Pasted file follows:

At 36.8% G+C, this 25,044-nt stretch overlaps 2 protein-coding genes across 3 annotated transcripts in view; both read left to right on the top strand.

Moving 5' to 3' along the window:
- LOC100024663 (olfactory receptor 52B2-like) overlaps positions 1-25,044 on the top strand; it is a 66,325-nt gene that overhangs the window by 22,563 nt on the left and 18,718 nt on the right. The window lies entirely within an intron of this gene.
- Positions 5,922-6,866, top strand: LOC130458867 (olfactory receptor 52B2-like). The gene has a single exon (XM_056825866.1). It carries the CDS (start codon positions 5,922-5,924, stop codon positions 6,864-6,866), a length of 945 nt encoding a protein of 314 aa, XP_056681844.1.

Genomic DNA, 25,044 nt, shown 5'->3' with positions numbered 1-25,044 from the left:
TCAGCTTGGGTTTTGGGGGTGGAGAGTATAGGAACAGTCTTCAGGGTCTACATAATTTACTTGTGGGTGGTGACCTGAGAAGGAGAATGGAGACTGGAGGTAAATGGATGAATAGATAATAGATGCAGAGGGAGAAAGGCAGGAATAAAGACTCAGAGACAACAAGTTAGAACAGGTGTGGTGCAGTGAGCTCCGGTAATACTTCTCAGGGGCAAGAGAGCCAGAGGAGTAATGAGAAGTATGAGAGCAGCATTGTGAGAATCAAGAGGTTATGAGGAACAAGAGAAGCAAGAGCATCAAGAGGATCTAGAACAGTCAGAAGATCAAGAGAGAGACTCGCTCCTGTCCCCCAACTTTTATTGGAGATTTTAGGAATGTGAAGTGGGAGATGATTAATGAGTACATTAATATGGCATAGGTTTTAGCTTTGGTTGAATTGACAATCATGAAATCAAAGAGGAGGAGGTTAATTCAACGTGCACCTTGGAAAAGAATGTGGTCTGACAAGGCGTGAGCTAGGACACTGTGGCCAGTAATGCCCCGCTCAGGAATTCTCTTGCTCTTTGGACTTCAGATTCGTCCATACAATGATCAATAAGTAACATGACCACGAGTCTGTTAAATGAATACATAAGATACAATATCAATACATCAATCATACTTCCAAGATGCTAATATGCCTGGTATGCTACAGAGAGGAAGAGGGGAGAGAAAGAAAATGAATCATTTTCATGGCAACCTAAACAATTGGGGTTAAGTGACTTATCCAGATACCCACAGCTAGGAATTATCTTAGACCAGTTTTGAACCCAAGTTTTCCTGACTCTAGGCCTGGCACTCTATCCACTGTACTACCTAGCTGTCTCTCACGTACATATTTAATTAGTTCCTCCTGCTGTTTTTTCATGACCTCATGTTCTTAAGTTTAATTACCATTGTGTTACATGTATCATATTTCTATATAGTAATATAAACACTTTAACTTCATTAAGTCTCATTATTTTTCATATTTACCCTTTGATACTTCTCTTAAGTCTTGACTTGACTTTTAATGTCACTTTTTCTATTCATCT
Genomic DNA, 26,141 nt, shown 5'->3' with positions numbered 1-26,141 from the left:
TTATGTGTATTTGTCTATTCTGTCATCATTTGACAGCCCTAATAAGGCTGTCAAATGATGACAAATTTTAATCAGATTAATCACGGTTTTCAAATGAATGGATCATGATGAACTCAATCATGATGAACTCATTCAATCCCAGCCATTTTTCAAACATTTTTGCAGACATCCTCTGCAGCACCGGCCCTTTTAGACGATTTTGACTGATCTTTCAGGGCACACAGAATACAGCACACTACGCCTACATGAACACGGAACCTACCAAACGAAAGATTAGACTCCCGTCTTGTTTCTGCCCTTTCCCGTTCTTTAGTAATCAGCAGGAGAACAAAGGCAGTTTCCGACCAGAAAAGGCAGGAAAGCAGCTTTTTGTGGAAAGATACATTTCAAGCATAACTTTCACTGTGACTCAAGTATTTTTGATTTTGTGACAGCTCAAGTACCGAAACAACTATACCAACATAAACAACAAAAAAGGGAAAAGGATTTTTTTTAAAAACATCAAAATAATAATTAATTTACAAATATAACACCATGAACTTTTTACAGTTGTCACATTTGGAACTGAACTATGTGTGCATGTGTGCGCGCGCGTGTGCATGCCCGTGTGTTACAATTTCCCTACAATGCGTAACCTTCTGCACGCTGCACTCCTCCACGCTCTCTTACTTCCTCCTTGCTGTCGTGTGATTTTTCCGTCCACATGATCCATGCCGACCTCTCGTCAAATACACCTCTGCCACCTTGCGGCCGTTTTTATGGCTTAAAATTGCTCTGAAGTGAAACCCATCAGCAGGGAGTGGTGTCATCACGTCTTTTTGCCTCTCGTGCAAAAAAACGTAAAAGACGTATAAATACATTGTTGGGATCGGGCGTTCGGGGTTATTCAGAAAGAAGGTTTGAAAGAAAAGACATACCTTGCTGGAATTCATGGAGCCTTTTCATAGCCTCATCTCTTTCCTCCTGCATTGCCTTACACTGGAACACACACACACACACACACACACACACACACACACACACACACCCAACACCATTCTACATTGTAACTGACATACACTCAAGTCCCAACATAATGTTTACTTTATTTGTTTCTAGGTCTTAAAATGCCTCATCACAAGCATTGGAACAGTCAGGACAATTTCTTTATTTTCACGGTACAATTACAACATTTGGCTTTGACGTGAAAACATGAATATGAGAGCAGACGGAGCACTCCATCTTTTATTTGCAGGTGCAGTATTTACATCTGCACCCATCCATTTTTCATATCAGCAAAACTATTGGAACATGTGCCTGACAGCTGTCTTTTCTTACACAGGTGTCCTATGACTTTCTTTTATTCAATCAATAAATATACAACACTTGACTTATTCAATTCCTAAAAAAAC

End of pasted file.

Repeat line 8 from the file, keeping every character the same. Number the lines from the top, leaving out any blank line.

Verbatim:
TTATGTGTATTTGTCTATTCTGTCATCATTTGACAGCCCTAATAAGGCTGTCAAATGATGACAAATTTTAATCAGATTAATCACGGTTTTCAAATGAATGGATCATGATGAACTCAATCATGATGAACTCATTCAATCCCAGCCATTTTTCAAACATTTTTGCAGACATCCTCTGCAGCACCGGCCCTTTTAGACGATTTTGACTGATCTTTCAGGGCACACAGAATACAGCACACTACGCCTACATGAACACGGAACCTACCAAACGAAAGATTAGACTCCCGTCTTGTTTCTGCCCTTTCCCGTTCTTTAGTAATCAGCAGGAGAACAAAGGCAGTTTCCGACCAGAAAAGGCAGGAAAGCAGCTTTTTGTGGAAAGATACATTTCAAGCATAACTTTCACTGTGACTCAAGTATTTTTGATTTTGTGACAGCTCAAGTACCGAAACAACTATACCAACATAAACAACAAAAAAGGGAAAAGGATTTTTTTTAAAAACATCAAAATAATAATTAATTTACAAATATAACACCATGAACTTTTTACAGTTGTCACATTTGGAACTGAACTATGTGTGCATGTGTGCGCGCGCGTGTGCATGCCCGTGTGTTACAATTTCCCTACAATGCGTAACCTTCTGCACGCTGCACTCCTCCACGCTCTCTTACTTCCTCCTTGCTGTCGTGTGATTTTTCCGTCCACATGATCCATGCCGACCTCTCGTCAAATACACCTCTGCCACCTTGCGGCCGTTTTTATGGCTTAAAATTGCTCTGAAGTGAAACCCATCAGCAGGGAGTGGTGTCATCACGTCTTTTTGCCTCTCGTGCAAAAAAACGTAAAAGACGTATAAATACATTGTTGGGATCGGGCGTTCGGGGTTATTCAGAAAGAAGGTTTGAAAGAAAAGACATACCTTGCTGGAATTCATGGAGCCTTTTCATAGCCTCATCTCTTTCCTCCTGCATTGCCTTACACTGGAACACACACACACACACACACACACACACACACACACACACACACCCAACACCATTCTACATTGTAACTGACATACACTCAAGTCCCAACATAATGTTTACTTTATTTGTTTCTAGGTCTTAAAATGCCTCATCACAAGCATTGGAACAGTCAGGACAATTTCTTTATTTTCACGGTACAATTACAACATTTGGCTTTGACGTGAAAACATGAATATGAGAGCAGACGGAGCACTCCATCTTTTATTTGCAGGTGCAGTATTTACATCTGCACCCATCCATTTTTCATATCAGCAAAACTATTGGAACATGTGCCTGACAGCTGTCTTTTCTTACACAGGTGTCCTATGACTTTCTTTTATTCAATCAATAAATATACAACACTTGACTTATTCAATTCCTAAAAAAAC